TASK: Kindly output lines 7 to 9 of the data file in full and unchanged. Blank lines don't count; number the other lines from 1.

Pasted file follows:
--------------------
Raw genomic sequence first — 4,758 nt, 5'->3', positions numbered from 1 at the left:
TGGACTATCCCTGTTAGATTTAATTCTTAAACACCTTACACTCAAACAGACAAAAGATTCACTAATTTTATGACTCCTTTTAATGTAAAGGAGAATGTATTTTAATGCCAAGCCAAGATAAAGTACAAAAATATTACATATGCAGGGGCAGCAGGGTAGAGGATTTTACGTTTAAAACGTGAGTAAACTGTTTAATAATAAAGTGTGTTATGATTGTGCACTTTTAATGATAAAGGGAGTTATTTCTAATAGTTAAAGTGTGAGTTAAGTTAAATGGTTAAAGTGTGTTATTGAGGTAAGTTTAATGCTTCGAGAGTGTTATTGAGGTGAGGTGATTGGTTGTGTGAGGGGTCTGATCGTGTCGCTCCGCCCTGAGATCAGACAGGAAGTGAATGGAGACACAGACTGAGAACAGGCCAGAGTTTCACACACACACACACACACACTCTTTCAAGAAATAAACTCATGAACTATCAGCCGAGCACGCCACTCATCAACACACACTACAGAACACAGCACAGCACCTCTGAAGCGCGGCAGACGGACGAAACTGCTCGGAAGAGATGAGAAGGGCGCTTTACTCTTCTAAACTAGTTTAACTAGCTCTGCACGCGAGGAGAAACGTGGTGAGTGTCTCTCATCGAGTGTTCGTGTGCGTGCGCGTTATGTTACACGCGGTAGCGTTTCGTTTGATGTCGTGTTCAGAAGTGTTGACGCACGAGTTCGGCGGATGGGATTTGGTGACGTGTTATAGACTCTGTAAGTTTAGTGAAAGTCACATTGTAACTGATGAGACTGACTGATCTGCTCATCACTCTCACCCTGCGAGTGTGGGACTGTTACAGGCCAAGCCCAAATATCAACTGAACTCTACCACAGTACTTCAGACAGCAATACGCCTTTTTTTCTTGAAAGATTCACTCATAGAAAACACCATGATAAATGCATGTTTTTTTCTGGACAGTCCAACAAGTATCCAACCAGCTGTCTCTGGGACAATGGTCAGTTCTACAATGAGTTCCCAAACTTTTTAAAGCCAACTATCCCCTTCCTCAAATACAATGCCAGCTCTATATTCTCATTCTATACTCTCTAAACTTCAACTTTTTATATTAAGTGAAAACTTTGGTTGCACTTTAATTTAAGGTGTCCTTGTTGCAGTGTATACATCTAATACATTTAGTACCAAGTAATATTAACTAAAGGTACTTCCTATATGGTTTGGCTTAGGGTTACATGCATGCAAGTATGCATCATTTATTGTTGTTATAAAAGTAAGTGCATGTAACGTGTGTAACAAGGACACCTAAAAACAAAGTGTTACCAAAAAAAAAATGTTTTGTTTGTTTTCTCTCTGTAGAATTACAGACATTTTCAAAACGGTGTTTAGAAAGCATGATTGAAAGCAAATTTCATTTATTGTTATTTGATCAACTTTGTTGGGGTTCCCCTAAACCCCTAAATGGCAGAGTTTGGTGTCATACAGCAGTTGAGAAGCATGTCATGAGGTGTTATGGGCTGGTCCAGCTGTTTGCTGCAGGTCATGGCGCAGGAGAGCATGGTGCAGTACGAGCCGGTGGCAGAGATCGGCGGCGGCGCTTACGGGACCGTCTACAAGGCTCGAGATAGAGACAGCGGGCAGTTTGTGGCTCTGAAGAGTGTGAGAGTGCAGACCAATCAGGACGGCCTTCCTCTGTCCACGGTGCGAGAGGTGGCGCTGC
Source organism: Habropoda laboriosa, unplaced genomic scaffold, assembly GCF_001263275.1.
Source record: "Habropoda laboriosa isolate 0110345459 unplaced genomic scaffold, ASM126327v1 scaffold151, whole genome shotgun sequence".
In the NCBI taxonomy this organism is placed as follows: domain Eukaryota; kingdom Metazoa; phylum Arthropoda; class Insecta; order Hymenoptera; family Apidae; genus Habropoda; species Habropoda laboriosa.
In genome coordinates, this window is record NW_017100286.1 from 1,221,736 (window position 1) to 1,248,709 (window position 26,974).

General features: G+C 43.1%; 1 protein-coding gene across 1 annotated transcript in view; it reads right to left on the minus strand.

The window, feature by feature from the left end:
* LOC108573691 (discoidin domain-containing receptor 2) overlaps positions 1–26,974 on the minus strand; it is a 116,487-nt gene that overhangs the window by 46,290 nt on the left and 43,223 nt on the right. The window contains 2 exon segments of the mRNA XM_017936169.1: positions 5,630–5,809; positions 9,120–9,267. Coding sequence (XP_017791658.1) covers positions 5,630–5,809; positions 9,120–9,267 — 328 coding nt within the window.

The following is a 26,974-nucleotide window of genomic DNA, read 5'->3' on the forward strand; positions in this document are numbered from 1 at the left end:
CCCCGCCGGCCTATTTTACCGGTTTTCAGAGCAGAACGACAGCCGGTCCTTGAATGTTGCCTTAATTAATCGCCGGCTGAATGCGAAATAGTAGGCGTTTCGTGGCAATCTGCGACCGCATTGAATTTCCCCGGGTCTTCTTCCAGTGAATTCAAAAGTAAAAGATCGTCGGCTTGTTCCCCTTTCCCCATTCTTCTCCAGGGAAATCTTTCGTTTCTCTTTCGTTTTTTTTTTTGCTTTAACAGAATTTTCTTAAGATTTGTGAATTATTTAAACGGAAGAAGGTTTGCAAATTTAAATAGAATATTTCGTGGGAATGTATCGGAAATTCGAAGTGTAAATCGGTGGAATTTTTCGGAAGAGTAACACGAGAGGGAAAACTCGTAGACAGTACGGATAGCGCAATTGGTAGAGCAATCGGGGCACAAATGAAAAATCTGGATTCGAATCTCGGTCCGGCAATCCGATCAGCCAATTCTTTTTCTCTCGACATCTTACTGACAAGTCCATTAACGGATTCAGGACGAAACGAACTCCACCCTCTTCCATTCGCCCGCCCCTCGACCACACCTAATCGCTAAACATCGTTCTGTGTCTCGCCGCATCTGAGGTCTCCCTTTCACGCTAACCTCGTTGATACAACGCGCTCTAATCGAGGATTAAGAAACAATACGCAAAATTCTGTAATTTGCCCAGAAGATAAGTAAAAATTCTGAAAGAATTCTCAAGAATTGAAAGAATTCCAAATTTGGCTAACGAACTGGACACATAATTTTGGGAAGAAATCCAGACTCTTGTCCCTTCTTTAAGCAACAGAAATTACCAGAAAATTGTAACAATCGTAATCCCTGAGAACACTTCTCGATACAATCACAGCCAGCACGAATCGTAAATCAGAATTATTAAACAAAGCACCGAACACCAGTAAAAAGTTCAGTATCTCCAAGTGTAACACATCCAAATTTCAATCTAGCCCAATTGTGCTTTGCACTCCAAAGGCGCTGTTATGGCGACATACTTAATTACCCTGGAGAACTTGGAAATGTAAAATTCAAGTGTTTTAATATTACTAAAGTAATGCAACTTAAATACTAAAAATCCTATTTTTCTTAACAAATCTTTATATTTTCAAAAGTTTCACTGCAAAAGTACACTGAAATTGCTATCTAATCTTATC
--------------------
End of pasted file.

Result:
General features: G+C 43.1%; 1 protein-coding gene across 1 annotated transcript in view; it reads right to left on the minus strand.

The window, feature by feature from the left end:
* LOC108573691 (discoidin domain-containing receptor 2) overlaps positions 1–26,974 on the minus strand; it is a 116,487-nt gene that overhangs the window by 46,290 nt on the left and 43,223 nt on the right. The window contains 2 exon segments of the mRNA XM_017936169.1: positions 5,630–5,809; positions 9,120–9,267. Coding sequence (XP_017791658.1) covers positions 5,630–5,809; positions 9,120–9,267 — 328 coding nt within the window.